The release of briefings based on internal communications about the Chancellor’s summer economic update, and the policies announced therein, will mean that the UK Government is likely to be more reluctant to share such information with the Scottish Government in future, which would reduce both the frequency and openness of communications between the Scottish Government and other UK administrations at such a critical time.

This exemption is subject to the 'public interest test'. Therefore, taking account of all the circumstances of this case, we have considered if the public interest in disclosing the information outweighs the public interest in applying the exemption. We have found that on balance the public interest lies in favour of upholding the exemption. We recognise that there is a public interest in disclosing information as part of open, transparent and accountable government and to inform public debate.

However, there is a greater public interest in maintaining good relations between the Scottish Government and the UK Government and in protecting the free exchange of information between the administrations to ensure that we keep each other fully and regularly informed about matters of mutual interest, such as the response to COVID-19. There is no public interest in disclosing information when that will damage relationships and disrupt future communications.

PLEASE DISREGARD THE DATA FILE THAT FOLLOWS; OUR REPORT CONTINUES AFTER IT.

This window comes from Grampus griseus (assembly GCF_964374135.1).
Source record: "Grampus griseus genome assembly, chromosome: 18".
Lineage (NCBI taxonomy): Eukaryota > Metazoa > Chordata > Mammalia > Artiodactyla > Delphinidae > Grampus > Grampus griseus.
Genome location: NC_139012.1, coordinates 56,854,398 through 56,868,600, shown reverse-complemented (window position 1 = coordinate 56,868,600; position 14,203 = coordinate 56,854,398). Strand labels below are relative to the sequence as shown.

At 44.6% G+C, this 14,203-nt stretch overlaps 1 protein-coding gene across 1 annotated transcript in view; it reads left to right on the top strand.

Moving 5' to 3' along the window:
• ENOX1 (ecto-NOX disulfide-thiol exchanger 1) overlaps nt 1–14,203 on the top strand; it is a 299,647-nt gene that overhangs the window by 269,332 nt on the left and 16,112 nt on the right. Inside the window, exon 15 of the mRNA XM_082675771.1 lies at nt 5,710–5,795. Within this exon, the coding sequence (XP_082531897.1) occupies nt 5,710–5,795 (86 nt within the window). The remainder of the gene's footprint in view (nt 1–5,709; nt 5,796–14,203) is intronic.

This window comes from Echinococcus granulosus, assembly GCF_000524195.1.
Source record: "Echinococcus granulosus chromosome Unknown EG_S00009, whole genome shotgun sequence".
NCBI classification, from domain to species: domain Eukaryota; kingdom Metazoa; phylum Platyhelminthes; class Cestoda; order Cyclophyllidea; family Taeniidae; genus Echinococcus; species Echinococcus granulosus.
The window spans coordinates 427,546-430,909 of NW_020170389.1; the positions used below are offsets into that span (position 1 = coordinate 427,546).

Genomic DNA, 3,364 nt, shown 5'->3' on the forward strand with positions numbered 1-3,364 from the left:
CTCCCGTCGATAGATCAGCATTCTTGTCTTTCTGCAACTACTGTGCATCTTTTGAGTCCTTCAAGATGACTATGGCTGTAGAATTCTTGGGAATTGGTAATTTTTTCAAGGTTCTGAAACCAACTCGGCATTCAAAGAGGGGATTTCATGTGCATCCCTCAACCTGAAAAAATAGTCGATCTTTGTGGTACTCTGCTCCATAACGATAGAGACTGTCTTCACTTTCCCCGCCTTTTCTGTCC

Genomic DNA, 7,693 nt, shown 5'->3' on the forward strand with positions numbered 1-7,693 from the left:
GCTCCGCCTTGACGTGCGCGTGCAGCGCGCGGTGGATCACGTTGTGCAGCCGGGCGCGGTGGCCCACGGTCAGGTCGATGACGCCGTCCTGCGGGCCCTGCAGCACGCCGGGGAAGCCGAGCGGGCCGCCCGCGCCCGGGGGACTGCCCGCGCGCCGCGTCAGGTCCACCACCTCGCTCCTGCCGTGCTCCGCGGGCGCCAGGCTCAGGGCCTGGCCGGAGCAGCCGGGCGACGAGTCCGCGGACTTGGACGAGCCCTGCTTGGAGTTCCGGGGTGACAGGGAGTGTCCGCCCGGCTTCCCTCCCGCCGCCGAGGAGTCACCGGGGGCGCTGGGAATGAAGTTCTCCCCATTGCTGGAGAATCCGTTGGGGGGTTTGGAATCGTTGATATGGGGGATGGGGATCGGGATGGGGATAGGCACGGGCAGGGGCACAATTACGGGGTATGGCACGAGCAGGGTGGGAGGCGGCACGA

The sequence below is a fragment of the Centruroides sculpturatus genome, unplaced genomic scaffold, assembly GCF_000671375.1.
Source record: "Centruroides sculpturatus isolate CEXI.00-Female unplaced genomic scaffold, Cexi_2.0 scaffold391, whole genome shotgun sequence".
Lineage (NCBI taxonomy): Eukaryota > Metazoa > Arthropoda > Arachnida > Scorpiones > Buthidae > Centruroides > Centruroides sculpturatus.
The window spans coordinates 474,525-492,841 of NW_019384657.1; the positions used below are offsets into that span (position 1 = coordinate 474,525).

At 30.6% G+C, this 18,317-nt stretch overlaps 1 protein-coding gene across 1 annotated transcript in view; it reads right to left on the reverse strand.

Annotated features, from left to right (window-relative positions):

s.29(1)(a) (formulation and development of Scottish Government policy)
An exemption under section 29(1)(a) of FOISA applies to some of the information you have requested because it relates to the development of the Scottish Government’s policy response to the Chancellor’s announcements, including its decisions on devolved matters, such as Scottish Land and Buildings Transaction Tax (LBTT).

This exemption is subject to the ‘public interest test’. Therefore, taking account of all the circumstances of this case, we have considered if the public interest in disclosing the information outweighs the public interest in applying the exemption. We have found that, on balance, the public interest lies in favour of upholding the exemption. We recognise that there is some public interest in release because we wish to be an open, transparent and accountable government, and to inform public debate.